Why Should XM Have To Get Permission From The Recording Industry To Innovate?

from the still-asking dept

In a rather disappointing move, satellite radio company XM has now settled with EMI concerning a lawsuit over its Inno device, that allowed users to record XM streams. This follows XM's similar settlements with the other major record labels last year. No terms are being announced, which is problematic. The whole problem with this lawsuit was the fact that the record labels seemed to believe that XM was unable to innovate without getting their permission and paying them. The Inno device was simply a device to record satellite radio streams -- which is perfectly legal. Time shifting and recording radio is well-established as being legal. But the recording industry used the case to try to squeeze extra royalty payments out of XM.

This is exactly the sort of "chilling effect" that people keep pointing out when it comes to copyright laws. These laws put the entertainment companies in a position where they get to dictate what kind of devices are legal and which are not. Increasing the uncertainty over whether or not a simple device like the Inno is legal, and forcing a two year legal battle to take place is no way to promote progress and innovation. It just makes many companies unwilling to go through that process just to offer the type of device that makes perfect sense and which customers want. It's doubly troublesome in that the RIAA specifically said that it would not step in to prevent these types of devices. Except that it did.

With that said, I was hoping that XM would stand up to the lawsuits and set a precedent, making it clear that the record labels cannot sue to block new technologies. However, with all of these settlements, that's not the case -- so the uncertainty and the chilling effects remain for all others. No settlement terms have been released, so it may even be that XM agreed to pay off the record labels to get them to settle, which would be even worse. It would just give the labels that much more incentive to keep suing every innovative new product that hits the market. This is extortion that slows down innovation and progress -- which is what we thought copyright was supposed to be promoting.


Reader Comments (rss)

(Flattened / Threaded)

  1.  
    identicon
    Anonymous Coward, Jun 10th, 2008 @ 8:23pm

    Hmm,

    XM has cleared it's way to do what it wants without either clearing the air for a competitor OR affecting the RIAA's basic argument in any way.

    Sounds like it was done in a lawyer's office all right...

     

    reply to this | link to this | view in thread ]

  2.  
    identicon
    Anonymous Coward, Jun 10th, 2008 @ 9:01pm

    re

    But by not clearing the air for a competitor they hurt everyone, (except the lawyers of course) because now the RIAA can extort[sp?] some more money from another party (sirius).

    What really needs to happen is non-RIAA companies telling the RIAA to piss off and mind their own business. Period.

     

    reply to this | link to this | view in thread ]

  3.  
    identicon
    Anonymous Coward, Jun 10th, 2008 @ 11:20pm

    Isn't the Ex-RIAA Chairwoman now a lead consultant to XM radio?

    Kids, how do we spell
    I-R-O-N-Y?

     

    reply to this | link to this | view in thread ]

  4.  
    identicon
    mike allen, Jun 11th, 2008 @ 2:17am

    no settlement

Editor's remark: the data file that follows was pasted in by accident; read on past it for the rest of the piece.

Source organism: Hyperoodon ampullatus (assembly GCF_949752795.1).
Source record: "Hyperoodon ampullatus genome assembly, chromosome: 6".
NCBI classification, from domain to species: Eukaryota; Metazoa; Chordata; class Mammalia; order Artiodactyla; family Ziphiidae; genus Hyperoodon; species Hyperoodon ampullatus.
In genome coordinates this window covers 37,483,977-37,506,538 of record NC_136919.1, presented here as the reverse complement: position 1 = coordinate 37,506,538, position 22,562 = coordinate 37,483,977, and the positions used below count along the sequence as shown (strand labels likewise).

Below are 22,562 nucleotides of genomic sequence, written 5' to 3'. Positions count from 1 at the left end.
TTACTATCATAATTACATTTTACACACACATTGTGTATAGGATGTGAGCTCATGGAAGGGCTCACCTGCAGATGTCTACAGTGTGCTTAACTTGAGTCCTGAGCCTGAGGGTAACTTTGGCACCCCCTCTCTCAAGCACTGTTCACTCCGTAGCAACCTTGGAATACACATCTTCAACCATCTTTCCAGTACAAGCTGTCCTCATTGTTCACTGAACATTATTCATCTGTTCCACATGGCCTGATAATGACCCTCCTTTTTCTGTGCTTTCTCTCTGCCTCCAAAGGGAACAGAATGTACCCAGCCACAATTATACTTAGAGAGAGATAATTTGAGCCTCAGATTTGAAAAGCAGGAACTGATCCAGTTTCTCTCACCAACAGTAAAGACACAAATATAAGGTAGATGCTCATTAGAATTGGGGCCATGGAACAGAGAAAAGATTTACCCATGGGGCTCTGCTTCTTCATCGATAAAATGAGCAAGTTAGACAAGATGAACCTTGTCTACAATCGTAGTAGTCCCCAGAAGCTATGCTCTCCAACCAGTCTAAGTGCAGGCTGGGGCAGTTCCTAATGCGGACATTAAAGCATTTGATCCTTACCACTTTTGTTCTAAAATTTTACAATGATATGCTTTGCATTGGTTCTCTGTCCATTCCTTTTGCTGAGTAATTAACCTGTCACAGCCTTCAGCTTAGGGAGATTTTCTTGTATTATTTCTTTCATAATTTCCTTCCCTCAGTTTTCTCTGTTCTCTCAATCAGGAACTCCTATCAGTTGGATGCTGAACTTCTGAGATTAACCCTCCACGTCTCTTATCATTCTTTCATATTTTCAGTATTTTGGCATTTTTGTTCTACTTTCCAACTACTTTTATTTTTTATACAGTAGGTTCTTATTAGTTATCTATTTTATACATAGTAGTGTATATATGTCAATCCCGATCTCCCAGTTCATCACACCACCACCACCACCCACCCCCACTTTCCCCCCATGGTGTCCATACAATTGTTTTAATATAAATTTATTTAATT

would have been better id XM had said **** off to RIAA (Retards In America Association) and either fought them or refused to even talk to them.

     

    reply to this | link to this | view in thread ]

  5.  
    identicon
    Anonymous Coward, Jun 11th, 2008 @ 5:03am

    This is extortion that slows down innovation and progress -- which is what we thought copyright was supposed to be promoting.

    I'm confused: extortion and slowing innovation is what copyright is promoting...

     

    reply to this | link to this | view in thread ]

  6.  
    identicon
    RobG, Jun 11th, 2008 @ 6:53am

    Doesn't the DMCA make that kind of recording illegal without a license? Are you saying that XM should break the law or that the law should be changed?

     

    reply to this | link to this | view in thread ]

  7.  
    identicon
    Anonymous Coward, Jun 11th, 2008 @ 7:15am

    Re:

    Doesn't the DMCA make that kind of recording illegal without a license?
    No.

     

    reply to this | link to this | view in thread ]

  8.  
    icon
    Errant Garnish (profile), Jun 11th, 2008 @ 8:50am

    Laying low

    This is just political maneuvering. XM is settling in order to "play nice" while their merger with Sirius awaits final approval. They can't fight on every front at the same time and with the same force.

    EG

     

    reply to this | link to this | view in thread ]

  9.  
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    Jason (profile), Jun 11th, 2008 @ 11:28am

    No, RobG

    Recording a broadcast is not illegal. If you still have one, you can put a tape in a tape deck and record on-air radio and listen to that tape as much as you want. It's not only perfectly legal, it's protected.

    RIAA is trying to use this back door by way of the change in broadcast technology to bypass the law and extort people - ultimately it's the end user getting cheated.

     

    reply to this | link to this | view in thread ]

  10.  
    identicon
    RobG, Jun 16th, 2008 @ 8:45am

    According to the DMCA, in order to qualify for a compulsory copyright, a digital broadcaster "must not ``encourage'' users to copy or record the music that you are playing, and you must ``disable copying by users if in possession of technology capable of doing so.''"

     

    reply to this | link to this | view in thread ]


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